County Mayor: COVID-19 Trend May Be Due to State Data Lag


Cheatham County Mayor Kerry McCarver has theorized that a trend in the county’s COVID-19 cases may actually be due to a lag in information coming in from the state. McCarver said that over the last four weeks, he had noticed a sharp decline in Cheatham County’s recovered rates dropping from the 50% range to near 40%. Local health department personnel informed the mayor the daily task of tracing local COVID-19 cases was transferred over six weeks ago to a regional phone bank which handled eight counties, including Cheatham. That phone bank had the task of gathering and following up on positive case numbers, including the recovered total, McCarver said.

The mayor then compared Cheatham’s numbers to those of neighboring Metro-Davidson County, which has its own health board doing the tracking of active and recovered cases.

“It’s been taking three to four weeks for active cases in Cheatham to go to recovered, when it’s 14 days for Metro,” McCarver said. He said he believed the discrepancy may be due to state of Tennessee’s regional data gatherers being tasked with keeping up with 89 counties’ COVID-19 information.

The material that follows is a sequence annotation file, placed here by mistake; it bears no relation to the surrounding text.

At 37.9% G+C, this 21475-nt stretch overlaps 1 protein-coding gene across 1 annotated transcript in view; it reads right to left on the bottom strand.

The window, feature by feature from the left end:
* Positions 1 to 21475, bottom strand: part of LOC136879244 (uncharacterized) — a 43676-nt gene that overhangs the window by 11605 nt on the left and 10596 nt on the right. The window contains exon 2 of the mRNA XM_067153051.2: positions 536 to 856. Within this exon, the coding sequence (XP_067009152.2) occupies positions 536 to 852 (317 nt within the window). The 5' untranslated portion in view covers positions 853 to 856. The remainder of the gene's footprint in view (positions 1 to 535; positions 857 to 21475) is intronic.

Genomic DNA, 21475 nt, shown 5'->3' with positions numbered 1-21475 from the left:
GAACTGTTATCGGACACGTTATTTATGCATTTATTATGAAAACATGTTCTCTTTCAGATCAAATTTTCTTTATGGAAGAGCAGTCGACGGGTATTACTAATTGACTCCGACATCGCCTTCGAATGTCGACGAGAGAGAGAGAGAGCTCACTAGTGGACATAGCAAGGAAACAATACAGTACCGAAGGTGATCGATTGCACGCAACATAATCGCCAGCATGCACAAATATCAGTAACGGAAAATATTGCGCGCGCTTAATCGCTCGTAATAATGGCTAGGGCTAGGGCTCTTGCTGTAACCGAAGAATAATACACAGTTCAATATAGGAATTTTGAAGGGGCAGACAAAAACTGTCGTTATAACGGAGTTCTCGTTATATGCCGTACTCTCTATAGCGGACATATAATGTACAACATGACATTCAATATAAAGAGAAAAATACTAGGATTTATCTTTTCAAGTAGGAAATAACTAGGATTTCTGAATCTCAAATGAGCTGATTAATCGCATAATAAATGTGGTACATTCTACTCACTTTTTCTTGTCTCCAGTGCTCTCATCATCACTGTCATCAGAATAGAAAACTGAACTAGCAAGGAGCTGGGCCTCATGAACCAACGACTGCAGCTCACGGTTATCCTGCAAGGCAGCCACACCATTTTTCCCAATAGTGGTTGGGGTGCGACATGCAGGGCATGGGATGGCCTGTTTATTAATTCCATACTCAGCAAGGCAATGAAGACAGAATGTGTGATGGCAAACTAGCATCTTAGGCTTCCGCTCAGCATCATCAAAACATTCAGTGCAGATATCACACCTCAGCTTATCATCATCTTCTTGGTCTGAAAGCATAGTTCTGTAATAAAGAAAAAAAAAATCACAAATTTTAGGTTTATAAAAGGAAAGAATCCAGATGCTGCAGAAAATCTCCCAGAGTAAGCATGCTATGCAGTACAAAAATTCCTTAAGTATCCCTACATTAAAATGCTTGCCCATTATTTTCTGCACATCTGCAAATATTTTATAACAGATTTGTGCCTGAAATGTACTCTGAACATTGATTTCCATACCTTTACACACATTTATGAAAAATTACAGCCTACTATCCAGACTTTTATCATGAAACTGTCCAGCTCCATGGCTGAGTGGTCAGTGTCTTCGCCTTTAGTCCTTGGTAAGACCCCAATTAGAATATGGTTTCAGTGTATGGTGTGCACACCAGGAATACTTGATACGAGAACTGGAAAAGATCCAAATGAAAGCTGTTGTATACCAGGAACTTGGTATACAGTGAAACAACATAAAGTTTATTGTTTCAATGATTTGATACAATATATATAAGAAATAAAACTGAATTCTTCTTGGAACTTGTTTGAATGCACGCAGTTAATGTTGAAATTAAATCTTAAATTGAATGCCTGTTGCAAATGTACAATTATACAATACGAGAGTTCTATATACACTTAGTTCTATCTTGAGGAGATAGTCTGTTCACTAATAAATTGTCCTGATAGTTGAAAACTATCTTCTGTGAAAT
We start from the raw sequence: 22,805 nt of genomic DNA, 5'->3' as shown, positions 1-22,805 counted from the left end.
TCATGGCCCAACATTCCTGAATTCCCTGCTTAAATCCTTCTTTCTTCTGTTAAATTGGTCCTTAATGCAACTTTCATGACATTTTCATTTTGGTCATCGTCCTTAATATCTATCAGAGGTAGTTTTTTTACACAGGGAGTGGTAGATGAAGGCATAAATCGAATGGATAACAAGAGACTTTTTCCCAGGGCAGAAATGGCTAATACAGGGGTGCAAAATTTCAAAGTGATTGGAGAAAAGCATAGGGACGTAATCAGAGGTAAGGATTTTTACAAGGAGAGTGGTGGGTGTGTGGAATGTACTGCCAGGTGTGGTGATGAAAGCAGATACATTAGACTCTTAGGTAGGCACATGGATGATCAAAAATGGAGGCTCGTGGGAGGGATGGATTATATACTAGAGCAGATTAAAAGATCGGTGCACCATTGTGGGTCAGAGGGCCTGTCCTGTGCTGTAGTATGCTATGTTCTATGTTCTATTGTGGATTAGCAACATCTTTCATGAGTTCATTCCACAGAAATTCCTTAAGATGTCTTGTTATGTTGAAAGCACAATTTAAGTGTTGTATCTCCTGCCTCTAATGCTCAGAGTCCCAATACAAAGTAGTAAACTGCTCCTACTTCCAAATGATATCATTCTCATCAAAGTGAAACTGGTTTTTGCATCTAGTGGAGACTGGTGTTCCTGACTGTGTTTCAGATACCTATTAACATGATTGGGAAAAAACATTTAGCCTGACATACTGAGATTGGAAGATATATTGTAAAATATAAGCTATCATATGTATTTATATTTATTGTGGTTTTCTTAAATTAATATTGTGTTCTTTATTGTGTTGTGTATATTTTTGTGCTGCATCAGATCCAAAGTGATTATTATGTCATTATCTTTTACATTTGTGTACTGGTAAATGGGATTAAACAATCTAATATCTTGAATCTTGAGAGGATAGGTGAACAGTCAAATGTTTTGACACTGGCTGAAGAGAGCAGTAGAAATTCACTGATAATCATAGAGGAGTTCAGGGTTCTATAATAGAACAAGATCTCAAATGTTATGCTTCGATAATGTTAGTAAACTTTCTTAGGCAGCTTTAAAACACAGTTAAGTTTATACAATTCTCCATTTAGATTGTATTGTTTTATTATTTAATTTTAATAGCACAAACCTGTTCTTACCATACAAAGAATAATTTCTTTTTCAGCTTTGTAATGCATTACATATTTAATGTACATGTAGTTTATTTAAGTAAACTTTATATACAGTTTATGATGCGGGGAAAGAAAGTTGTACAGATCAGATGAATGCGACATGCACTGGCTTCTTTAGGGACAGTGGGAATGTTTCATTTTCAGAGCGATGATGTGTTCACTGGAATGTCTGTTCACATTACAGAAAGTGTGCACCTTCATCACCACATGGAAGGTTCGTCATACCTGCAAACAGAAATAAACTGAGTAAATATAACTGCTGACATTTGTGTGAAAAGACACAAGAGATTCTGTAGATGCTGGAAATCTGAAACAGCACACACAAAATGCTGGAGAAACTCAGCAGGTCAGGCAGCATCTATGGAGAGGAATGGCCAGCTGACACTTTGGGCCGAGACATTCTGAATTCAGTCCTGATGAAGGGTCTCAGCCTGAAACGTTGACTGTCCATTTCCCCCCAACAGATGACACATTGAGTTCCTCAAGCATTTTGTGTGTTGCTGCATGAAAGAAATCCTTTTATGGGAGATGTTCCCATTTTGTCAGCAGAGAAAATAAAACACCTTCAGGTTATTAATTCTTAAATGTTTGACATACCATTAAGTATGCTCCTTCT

“They are most likely overwhelmed with work. It is not a conspiracy, and I am not laying any blame. The workload for the state is large in tracking this virus, just like handling all the unemployment claims,” McCarver said.

As the school district is closely monitoring active cases to determine how to best handle the opening of the academic year, the mayor said he met Tuesday with Dr. Cathy Beck, Director of Schools.

“I wanted Dr. Beck to have the best information available,” he said, when asked how this theory could impact the opening of schools, which was pushed back to August 13.

Regarding the mayor’s theory, Shelley Walker, Director of the Office of Communication and Media Relations, Tennessee Department of Health issued the following statement:

“In regard to our reporting of COVID-19 cases, our data and the figures we report for confirmed cases are based solely on the results of lab tests."

“We define ‘recovered’ as people who have been confirmed to be asymptomatic by their local or regional health department and have completed their required isolation period or are at least 21 days beyond the first test confirming their illness.”